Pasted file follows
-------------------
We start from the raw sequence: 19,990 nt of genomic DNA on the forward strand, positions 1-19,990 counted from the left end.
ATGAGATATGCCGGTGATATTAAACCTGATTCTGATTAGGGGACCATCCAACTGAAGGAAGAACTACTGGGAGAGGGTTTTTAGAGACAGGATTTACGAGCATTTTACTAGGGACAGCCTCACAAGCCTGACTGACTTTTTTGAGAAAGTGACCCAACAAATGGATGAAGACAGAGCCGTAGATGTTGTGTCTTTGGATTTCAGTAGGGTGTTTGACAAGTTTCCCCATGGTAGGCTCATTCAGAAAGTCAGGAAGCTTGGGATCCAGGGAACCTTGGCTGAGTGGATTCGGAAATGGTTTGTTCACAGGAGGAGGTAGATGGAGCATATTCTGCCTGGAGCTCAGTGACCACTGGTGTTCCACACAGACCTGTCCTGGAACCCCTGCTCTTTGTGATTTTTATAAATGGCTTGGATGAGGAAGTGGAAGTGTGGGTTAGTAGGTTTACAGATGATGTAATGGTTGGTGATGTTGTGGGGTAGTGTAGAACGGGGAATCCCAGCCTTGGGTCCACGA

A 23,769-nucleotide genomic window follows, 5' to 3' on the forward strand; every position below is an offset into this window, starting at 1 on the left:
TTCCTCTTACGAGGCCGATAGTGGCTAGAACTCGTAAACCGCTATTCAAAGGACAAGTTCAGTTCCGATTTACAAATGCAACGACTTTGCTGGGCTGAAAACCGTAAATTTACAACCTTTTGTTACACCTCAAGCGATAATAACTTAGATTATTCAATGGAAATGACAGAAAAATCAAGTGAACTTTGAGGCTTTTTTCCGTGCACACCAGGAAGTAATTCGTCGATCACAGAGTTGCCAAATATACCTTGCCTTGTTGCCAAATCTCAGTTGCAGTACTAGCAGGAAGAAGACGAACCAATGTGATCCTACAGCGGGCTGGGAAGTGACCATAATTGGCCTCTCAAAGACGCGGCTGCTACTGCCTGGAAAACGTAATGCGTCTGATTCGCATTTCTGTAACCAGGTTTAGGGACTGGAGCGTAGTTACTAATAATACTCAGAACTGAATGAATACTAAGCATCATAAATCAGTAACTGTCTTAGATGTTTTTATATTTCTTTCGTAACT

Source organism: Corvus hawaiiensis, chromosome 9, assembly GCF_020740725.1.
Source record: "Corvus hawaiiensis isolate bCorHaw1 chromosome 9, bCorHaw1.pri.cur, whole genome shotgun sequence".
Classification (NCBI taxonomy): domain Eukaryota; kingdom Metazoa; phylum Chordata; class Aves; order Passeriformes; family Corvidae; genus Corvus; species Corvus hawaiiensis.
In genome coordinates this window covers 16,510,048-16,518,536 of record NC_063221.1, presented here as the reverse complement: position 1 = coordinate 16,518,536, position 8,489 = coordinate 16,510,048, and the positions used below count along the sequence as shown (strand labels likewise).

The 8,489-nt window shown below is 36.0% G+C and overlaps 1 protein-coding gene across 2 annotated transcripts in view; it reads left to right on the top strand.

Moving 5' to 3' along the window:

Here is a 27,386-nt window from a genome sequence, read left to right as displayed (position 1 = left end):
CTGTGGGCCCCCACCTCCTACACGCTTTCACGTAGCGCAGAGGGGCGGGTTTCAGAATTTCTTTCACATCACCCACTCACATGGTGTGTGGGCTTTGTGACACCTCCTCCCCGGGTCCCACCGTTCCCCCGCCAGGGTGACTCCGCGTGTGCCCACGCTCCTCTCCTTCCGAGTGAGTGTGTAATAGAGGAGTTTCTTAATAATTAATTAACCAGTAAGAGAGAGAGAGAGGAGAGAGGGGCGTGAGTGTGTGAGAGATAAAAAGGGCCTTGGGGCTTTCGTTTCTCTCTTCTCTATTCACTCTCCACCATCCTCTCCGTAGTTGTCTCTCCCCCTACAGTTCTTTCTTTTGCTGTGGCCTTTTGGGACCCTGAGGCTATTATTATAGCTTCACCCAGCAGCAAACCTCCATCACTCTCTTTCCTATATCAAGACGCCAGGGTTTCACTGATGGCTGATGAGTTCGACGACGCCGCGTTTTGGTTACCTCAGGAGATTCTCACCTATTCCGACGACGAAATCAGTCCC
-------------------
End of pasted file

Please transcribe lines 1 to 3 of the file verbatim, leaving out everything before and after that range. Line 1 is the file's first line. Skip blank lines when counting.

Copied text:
We start from the raw sequence: 19,990 nt of genomic DNA on the forward strand, positions 1-19,990 counted from the left end.
ATGAGATATGCCGGTGATATTAAACCTGATTCTGATTAGGGGACCATCCAACTGAAGGAAGAACTACTGGGAGAGGGTTTTTAGAGACAGGATTTACGAGCATTTTACTAGGGACAGCCTCACAAGCCTGACTGACTTTTTTGAGAAAGTGACCCAACAAATGGATGAAGACAGAGCCGTAGATGTTGTGTCTTTGGATTTCAGTAGGGTGTTTGACAAGTTTCCCCATGGTAGGCTCATTCAGAAAGTCAGGAAGCTTGGGATCCAGGGAACCTTGGCTGAGTGGATTCGGAAATGGTTTGTTCACAGGAGGAGGTAGATGGAGCATATTCTGCCTGGAGCTCAGTGACCACTGGTGTTCCACACAGACCTGTCCTGGAACCCCTGCTCTTTGTGATTTTTATAAATGGCTTGGATGAGGAAGTGGAAGTGTGGGTTAGTAGGTTTACAGATGATGTAATGGTTGGTGATGTTGTGGGGTAGTGTAGAACGGGGAATCCCAGCCTTGGGTCCACGA

A 23,769-nucleotide genomic window follows, 5' to 3' on the forward strand; every position below is an offset into this window, starting at 1 on the left: